Healthy Me PA has been at the forefront of encouraging state legislators and the governor to maintain funding for Pennsylvania’s critical access hospitals, obstetric and neonatal intensive care units, burn centers, and trauma centers. The efforts have been successful the last several years, but it’s time for more than maintaining the status quo on these medical assistance supplemental payments.
These facilities provide lifesaving care across Pennsylvania. This funding has not seen any meaningful increases for almost 10 years, yet the cost of providing these specialized services continues to rise.
Policymakers need to increase the funding by 50 percent to restore cuts from previous years—which also would increase federal matching funds—and ensure that these vital facilities remain open to treat our most vulnerable patients.
Here’s a snapshot of the care these facilities provide:
Pennsylvania’s 41 trauma centers offer 24-hour availability of specially trained health care provider teams—trauma, orthopedic and cardiac surgeons, neurosurgeons, radiologists, and nurses—with expertise in caring for severely injured patients. Their patients suffer life-threatening injuries, often as a result of motor vehicle crashes, burns, or gunshot wounds.
Critical access hospitals
Pennsylvania had 15 federally designated critical access hospitals as of February 2020. Hospitals are the key provider of health care in rural areas throughout Pennsylvania, where they act as anchors for a broad range of health and human services in their communities. They also are major contributors to the local economy, and most are among the largest employers in their counties.
Their financial situations are often more tenuous than other hospitals because they have limited resources and their patients often are lower-income with multiple medical needs.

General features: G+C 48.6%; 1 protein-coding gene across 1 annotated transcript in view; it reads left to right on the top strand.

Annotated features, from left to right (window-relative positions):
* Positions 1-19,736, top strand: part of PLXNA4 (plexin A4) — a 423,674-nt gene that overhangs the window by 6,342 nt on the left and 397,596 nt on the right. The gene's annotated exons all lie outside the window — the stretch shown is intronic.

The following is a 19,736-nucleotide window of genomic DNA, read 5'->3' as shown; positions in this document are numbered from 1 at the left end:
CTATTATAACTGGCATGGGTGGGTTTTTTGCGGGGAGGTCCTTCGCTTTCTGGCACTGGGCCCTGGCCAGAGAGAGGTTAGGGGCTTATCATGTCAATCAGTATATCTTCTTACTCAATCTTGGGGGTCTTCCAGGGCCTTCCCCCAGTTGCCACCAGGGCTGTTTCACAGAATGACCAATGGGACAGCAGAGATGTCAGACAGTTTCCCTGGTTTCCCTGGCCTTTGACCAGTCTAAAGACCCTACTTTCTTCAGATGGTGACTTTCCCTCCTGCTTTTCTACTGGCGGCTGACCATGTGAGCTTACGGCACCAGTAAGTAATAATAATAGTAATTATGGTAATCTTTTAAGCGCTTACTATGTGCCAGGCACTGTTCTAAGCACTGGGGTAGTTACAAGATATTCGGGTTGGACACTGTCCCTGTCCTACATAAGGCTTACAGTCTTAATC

Obstetrics and neonatal services
Pregnant women in many parts of Pennsylvania face diminished access to obstetrical care partly because 52 hospital obstetrical units have closed since 2000. Medical assistance funded about 40 percent of all 2018 births in Pennsylvania, and it is the most important source of financing for the cost of care provided to infants born prematurely or with medical problems.
The obstetrical and neonatal supplemental funding impacts about 60 Pennsylvania hospitals that ensure access to appropriate prenatal, obstetrics, and postpartum and neonatal services.
Pennsylvania’s seven burn centers care for highly complex problems and vulnerable patients. Medical treatments include wound care, skin grafts, and reconstructive surgery. The centers receive additional payments from the Department of Human Services to help with extremely high-cost cases but still face financial challenges given the specialty care they are called upon to provide.
The state budget is finalized in June. There’s no time to waste in convincing state officials of the need. Please join Healthy Me PA in contacting your lawmakers and asking for their commitment to increase funding for these very special facilities. It is critical that Pennsylvania’s hospitals remain financially stable to continue to provide high-quality care to the communities they serve.